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The present volume consists of up-to-date review articles on topics relevant to psychology and law, and will be of current interest to the field. Notably, the majority of these topics are currently attracting a great deal of research and public policy attention in the U.S. and elsewhere, as evidenced by programs at the American Psychology-Law Society and related conferences. Topics for the present volume include: attitudes toward the police (Cole et... more...

The latest entry in this noteworthy series continues its focus on psychological issues relating to legal and judicial matters, with sound recommendations for situational and system-wide improvement. Salient concerns are described both in areas where their existence is frequently acknowledged (juror impartiality, the juvenile justice system) and where they are rarely considered (Miranda warnings, forensic mental health experts). Authors... more...

This first volume of an exciting annual series presents important new developments in the psychology behind issues in the law and its applications. Psychological theory is used to explore why many current legal policies and procedures can be ineffective or counterproductive, with special emphasis on new findings on how witnesses, jurors, and suspects may be influenced, sometimes leading to injustice. Expert scholars make recommendations... more...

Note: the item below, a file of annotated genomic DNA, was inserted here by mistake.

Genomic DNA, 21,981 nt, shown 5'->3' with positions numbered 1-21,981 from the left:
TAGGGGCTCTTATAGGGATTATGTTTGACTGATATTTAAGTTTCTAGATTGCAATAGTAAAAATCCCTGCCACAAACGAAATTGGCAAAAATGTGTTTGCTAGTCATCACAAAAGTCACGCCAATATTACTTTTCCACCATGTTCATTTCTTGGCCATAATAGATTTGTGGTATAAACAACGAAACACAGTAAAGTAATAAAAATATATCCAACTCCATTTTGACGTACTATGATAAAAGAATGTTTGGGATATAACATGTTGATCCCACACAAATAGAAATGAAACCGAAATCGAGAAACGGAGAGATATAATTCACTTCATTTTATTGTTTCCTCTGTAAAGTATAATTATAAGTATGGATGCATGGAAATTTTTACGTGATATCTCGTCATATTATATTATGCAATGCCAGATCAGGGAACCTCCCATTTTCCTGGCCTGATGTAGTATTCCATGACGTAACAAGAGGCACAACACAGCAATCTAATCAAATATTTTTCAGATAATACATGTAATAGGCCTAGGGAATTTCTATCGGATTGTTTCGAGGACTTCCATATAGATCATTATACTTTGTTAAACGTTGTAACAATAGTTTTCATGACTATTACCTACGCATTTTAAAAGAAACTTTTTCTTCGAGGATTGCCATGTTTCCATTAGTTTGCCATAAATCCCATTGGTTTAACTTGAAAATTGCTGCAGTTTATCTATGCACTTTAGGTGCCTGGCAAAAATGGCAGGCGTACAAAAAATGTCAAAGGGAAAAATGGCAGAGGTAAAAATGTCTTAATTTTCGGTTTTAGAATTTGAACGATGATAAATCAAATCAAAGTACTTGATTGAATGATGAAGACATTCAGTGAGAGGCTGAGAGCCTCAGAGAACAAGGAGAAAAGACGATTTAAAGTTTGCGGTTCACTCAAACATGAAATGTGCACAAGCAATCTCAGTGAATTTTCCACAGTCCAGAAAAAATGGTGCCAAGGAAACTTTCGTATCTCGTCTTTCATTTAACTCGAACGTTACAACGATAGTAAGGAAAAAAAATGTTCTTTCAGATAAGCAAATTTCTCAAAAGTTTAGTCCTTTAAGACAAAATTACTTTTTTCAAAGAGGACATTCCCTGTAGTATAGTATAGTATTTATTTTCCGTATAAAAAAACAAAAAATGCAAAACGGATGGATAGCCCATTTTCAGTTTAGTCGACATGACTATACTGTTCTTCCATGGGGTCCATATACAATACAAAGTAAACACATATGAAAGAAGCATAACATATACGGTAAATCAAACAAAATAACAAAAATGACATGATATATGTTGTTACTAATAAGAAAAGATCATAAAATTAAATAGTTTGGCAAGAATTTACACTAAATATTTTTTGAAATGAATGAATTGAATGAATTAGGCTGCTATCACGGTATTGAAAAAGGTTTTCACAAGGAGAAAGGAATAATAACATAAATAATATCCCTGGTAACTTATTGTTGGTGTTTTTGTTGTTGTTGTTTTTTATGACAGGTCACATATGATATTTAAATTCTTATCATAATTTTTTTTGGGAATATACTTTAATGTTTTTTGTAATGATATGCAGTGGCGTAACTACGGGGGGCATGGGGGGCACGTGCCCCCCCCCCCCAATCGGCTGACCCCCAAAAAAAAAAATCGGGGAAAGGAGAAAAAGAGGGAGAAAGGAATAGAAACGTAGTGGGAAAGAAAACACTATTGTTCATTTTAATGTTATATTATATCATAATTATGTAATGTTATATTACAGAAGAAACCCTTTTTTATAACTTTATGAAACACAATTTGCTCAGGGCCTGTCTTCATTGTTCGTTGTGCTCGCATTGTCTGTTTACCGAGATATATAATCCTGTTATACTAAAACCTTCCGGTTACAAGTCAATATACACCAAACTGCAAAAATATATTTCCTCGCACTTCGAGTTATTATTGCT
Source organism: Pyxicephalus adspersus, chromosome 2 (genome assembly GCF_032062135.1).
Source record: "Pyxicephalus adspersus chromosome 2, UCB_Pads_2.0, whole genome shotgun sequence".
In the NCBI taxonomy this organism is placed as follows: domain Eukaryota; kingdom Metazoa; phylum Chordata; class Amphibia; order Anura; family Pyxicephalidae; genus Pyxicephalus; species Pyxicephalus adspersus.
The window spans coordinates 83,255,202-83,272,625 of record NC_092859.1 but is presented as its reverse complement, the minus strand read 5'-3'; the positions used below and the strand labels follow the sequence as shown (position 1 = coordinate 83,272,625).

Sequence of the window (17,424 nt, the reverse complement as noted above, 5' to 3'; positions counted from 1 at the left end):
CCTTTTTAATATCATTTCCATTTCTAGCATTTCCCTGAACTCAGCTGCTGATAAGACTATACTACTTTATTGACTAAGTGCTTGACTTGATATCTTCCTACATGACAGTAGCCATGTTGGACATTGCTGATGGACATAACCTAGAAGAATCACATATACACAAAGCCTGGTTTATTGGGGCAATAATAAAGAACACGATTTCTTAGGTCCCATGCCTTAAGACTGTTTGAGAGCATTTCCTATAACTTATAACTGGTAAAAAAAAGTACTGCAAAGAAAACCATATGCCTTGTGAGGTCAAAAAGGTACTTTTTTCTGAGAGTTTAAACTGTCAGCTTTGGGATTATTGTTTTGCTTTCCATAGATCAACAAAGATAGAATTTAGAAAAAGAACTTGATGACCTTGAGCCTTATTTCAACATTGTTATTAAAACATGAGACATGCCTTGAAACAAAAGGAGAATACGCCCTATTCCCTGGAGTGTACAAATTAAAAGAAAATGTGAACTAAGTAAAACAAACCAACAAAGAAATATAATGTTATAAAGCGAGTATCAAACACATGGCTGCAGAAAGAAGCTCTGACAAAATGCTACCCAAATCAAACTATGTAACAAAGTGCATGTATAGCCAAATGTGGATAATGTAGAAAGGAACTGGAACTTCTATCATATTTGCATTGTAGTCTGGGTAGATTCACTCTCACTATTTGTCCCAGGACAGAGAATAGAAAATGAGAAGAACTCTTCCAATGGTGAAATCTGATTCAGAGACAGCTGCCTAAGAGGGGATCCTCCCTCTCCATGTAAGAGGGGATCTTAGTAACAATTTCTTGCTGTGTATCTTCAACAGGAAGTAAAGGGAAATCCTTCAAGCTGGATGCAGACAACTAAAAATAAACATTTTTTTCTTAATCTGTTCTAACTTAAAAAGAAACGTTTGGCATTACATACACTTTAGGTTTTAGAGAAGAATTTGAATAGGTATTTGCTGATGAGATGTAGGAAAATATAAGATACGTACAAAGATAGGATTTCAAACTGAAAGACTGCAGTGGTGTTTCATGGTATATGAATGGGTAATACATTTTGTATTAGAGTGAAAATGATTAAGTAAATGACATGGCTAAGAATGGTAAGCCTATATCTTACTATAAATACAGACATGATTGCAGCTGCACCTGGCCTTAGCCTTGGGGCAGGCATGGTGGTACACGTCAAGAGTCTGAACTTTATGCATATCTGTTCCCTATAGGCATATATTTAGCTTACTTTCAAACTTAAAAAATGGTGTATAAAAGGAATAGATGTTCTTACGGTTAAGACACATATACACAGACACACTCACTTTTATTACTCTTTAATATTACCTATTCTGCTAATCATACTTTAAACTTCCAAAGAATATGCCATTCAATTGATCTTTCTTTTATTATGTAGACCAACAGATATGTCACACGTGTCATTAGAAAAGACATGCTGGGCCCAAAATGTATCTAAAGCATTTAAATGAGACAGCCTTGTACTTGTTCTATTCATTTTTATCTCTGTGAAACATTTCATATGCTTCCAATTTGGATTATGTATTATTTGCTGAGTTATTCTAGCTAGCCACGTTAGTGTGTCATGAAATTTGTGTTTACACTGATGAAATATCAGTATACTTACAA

As with its esteemed predecessor, this timely volume offers ways of applying psychological knowledge to address pressing concerns in legal procedures and potentially to reduce criminal offending. In such areas as interrogations, expert testimony, evidence admissibility, and the “death qualification” process in capital trials, contributors offer scientific bases for trends in suspect, witness, and juror behavior and... more...

​This volume is the most comprehensive reference book on community sentiment available. The classic book about community sentiment is Norm Finkel’s “Commonsense Justice: Jurors’ Notions of the Law” (1995). A similarly influential book called “Justice, Liability, and Blame” was published at the same time, examining lay sentiment about a variety of criminal issues and suggesting ways in which the substantive criminal law could be... more...